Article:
After winning their first and only EHF EURO medal – silver – at the 2004 edition of the tournament at home, Slovenia waited a long time for another reason to celebrate. A period of unsuccessful qualification attempts saw them miss several major international tournaments, including Olympic Games, World Championships and EHF EUROs, from 2008 to 2014, before the team became an increasing threat.

In January 2016, on their return to the EURO, Slovenia were disappointed to exit the tournament early – after the preliminary round, finishing with a final rank of 14th. But 2016 was just beginning. Eight months later at the Olympic Games with a rejuvenated squad, Slovenia were a much stronger force.

At Rio 2016, Slovenia earned a place in the quarter-finals, where they were knocked out by gold medallists Denmark, but made a statement with their impressive form nevertheless.

In January 2017, one year after they recorded their lowest-ever EURO ranking, Slovenia celebrated a major achievement as they claimed the bronze medal at the World Championship. It was the team's first World Championship medal, and it showed they are now a serious danger with a squad full of promising young talents and a tactical mastermind coach in the form of Veselin Vujovic.

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Upcoming Matches

Player Replacements

Preliminary Round

14 January: Left back Gregor Potocnik (7 internationals/7 goals) replaces Nik Henigman.

Main Round

23 January: Centre back Patrik Leban (6 internationals/10 goals) replaces Jan Grebenc.

23 January: Goalkeeper Urh Kastelic (13 internationals/3 goals) replaces Urban Lesjak.

Remaining replacements Slovenia: 2 (0 in main round)


At 177cm tall, Zarabec is one of the smallest players at the EHF EURO, but is the embodiment of what a playmaker should look like. Fast, creative and always with an ace upon his sleeve, Zarabec has been one of the key players of the Slovenian team since 2015, when he was first called up, also winning the bronze medal in the World Championship 2017.

The 26-year old THW Kiel playmaker has steadily grew in the last few years, after his debut at Celje. His transfer to the German powerhouse has been greeted with a tongue-in-cheek announcement by the “Zebras”, as they were searching for a flat for Zarabec to stay in.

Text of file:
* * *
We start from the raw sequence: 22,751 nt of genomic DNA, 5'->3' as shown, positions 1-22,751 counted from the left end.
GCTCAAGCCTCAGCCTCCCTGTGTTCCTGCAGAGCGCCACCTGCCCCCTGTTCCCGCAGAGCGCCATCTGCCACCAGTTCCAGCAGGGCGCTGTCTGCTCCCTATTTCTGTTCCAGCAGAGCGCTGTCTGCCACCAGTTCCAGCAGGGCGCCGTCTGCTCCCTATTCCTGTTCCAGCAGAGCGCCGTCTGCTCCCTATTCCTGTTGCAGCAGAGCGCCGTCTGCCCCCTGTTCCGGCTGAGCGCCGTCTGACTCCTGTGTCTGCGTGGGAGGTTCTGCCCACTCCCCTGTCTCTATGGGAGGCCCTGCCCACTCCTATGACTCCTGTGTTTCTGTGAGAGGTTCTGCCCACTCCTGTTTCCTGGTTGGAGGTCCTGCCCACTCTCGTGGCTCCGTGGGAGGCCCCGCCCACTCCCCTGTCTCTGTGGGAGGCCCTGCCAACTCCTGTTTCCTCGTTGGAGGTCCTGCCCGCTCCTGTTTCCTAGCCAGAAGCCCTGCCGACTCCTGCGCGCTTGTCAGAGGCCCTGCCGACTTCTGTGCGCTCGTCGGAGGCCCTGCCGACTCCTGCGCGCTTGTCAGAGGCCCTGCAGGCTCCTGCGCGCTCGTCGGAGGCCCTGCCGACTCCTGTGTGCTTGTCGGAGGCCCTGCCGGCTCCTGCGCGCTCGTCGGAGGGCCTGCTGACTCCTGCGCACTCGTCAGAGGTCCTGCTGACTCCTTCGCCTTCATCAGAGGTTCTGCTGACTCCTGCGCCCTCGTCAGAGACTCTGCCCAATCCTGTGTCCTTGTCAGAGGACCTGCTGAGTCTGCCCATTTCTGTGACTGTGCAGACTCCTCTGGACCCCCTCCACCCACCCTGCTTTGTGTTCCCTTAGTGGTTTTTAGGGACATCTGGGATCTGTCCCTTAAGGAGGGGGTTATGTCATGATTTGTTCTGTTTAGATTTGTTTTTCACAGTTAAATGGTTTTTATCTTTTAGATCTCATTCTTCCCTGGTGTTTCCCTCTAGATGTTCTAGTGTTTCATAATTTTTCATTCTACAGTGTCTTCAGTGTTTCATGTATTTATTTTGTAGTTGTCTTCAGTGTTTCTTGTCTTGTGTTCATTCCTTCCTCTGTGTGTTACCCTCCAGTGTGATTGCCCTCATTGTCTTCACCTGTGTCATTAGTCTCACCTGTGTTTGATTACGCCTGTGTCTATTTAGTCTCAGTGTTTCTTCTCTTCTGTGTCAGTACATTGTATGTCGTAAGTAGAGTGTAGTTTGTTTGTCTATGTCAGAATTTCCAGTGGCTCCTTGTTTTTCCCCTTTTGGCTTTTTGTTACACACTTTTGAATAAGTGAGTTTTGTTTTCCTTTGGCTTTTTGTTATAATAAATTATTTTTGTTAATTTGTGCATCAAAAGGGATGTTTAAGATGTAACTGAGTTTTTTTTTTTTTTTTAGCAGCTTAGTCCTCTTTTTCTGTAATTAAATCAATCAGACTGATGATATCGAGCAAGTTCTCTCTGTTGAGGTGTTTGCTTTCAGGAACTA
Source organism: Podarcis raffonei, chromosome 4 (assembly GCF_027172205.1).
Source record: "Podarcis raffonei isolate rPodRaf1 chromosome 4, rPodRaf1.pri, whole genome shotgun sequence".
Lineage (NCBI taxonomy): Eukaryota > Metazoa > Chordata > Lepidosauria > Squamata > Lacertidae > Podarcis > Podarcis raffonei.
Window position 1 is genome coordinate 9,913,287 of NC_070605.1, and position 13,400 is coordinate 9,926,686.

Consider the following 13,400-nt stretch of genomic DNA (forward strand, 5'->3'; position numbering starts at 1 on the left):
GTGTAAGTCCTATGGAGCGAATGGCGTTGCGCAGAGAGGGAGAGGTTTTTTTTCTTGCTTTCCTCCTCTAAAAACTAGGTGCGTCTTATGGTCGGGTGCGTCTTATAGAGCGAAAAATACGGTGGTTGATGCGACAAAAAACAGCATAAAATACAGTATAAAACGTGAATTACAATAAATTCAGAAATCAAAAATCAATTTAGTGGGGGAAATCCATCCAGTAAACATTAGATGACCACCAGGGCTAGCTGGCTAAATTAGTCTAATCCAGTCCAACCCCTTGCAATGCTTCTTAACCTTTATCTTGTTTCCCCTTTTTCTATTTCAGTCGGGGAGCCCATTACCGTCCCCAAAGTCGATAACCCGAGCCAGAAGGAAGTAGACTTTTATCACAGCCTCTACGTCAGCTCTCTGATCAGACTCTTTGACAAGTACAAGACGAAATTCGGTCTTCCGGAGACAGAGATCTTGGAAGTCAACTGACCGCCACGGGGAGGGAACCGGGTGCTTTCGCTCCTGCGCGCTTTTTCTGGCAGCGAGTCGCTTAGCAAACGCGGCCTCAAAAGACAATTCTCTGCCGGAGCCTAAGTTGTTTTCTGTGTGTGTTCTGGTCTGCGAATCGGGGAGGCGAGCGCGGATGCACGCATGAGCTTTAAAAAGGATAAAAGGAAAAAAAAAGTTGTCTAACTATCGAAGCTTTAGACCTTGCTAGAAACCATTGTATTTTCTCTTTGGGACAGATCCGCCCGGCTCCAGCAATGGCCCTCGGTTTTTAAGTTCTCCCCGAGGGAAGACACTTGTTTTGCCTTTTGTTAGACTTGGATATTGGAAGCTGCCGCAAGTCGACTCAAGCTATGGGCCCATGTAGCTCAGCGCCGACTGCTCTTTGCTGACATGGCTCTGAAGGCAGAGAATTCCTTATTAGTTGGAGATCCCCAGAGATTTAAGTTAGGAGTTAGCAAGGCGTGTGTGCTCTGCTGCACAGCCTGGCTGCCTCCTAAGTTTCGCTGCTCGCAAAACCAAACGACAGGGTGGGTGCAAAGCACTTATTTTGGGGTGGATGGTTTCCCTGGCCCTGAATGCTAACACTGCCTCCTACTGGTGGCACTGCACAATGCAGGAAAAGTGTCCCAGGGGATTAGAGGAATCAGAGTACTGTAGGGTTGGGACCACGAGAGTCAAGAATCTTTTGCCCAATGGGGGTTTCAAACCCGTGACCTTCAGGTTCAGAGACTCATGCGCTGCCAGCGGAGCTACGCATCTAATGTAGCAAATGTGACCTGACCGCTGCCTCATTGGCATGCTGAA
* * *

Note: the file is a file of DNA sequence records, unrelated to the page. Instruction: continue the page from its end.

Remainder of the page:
21-year-old Blaz Janc is one of the best young handball players in Europe. He has been a regular member of the senior national squad since 2016 and was a key player for Slovenia's younger age category teams before that.

Janc won the Youth Olympic Games gold medal in 2014 and silver at the U19 World Championship in 2015, where he was a member of the All-star Team. He has played 31 games for Slovenia and scored 108 goals, 30 of them at the World Championship in France, where he was the team's second top scorer and one of the crucial players on the path to winning the bronze.

Currently, Janc plays club handball with Champions League 2015/16 winners Kielce. Previously, he played for Celje Pivovarna Lasko (2012-17), Radece and Sevnica, a club next to his home town.

Following Slovenia's historic bronze medal at the World Championship 2017, Veselin Vujovic joined the ranks of the most successful coaches in handball. He was also a great player – selected as the first IHF World Handball Player of the Year in 1988.

Vujovic played for Lovčen, Metaloplastika, Barcelona and Granollers and has coached Lovčen, Partizan, Ciudad Real, Vardar, Al Sadd and Zagreb, as well as the Serbia and Montenegro men's national team. He is currently leading Slovenian club Koper 2013 alongside the national squad.

Vujovic was Olympic champion with Yugoslavia in 1984 and world champion in 1986. He also claimed the silver medal at the World Championship 1982 and bronze at the 1988 Olympic Games. In January 2017, he added the World Championship bronze medal as coach of Slovenia.

With Slovenia, Vujovic ranked sixth at the Olympic Games in Rio de Janeiro and qualified for the EHF EURO 2018, where the team will be among the favourites for a medal.

Past Performance at EHF EURO events

Year Event host Place/Medal
1994 Portugal 10th
1996 Spain 11th
2000 Croatia 5th place
2002 Sweden 12th place
2004 Slovenia Silver
2006 Switzerland 8th place
2008 Norway 10th place
2010 Austria 11th place
2012 Serbia 6th place
2016 Poland 14th place